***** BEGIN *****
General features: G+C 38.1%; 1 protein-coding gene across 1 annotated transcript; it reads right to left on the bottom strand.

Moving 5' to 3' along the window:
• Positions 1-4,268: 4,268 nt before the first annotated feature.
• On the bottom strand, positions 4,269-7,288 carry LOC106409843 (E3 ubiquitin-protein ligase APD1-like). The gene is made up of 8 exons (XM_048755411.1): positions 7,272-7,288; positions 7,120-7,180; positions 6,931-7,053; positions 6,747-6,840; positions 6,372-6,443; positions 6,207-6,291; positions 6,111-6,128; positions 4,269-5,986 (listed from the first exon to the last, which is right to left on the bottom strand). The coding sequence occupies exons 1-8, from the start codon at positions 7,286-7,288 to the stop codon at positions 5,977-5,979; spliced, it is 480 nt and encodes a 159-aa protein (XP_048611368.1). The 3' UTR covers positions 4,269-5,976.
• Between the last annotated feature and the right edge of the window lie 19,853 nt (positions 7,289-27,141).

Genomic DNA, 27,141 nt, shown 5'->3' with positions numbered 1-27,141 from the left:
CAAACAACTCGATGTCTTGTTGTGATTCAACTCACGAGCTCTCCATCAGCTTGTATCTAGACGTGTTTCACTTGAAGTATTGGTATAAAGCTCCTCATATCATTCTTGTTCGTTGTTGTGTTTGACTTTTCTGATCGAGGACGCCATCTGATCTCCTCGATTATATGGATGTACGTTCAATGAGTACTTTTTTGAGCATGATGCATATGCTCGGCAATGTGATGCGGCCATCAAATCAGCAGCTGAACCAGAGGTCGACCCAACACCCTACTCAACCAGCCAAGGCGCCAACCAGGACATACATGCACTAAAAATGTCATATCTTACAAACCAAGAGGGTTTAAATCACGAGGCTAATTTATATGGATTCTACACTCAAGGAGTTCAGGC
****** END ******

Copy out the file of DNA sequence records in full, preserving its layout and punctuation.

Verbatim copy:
General features: G+C 38.1%; 1 protein-coding gene across 1 annotated transcript; it reads right to left on the bottom strand.

Moving 5' to 3' along the window:
• Positions 1-4,268: 4,268 nt before the first annotated feature.
• On the bottom strand, positions 4,269-7,288 carry LOC106409843 (E3 ubiquitin-protein ligase APD1-like). The gene is made up of 8 exons (XM_048755411.1): positions 7,272-7,288; positions 7,120-7,180; positions 6,931-7,053; positions 6,747-6,840; positions 6,372-6,443; positions 6,207-6,291; positions 6,111-6,128; positions 4,269-5,986 (listed from the first exon to the last, which is right to left on the bottom strand). The coding sequence occupies exons 1-8, from the start codon at positions 7,286-7,288 to the stop codon at positions 5,977-5,979; spliced, it is 480 nt and encodes a 159-aa protein (XP_048611368.1). The 3' UTR covers positions 4,269-5,976.
• Between the last annotated feature and the right edge of the window lie 19,853 nt (positions 7,289-27,141).

Genomic DNA, 27,141 nt, shown 5'->3' with positions numbered 1-27,141 from the left:
CAAACAACTCGATGTCTTGTTGTGATTCAACTCACGAGCTCTCCATCAGCTTGTATCTAGACGTGTTTCACTTGAAGTATTGGTATAAAGCTCCTCATATCATTCTTGTTCGTTGTTGTGTTTGACTTTTCTGATCGAGGACGCCATCTGATCTCCTCGATTATATGGATGTACGTTCAATGAGTACTTTTTTGAGCATGATGCATATGCTCGGCAATGTGATGCGGCCATCAAATCAGCAGCTGAACCAGAGGTCGACCCAACACCCTACTCAACCAGCCAAGGCGCCAACCAGGACATACATGCACTAAAAATGTCATATCTTACAAACCAAGAGGGTTTAAATCACGAGGCTAATTTATATGGATTCTACACTCAAGGAGTTCAGGC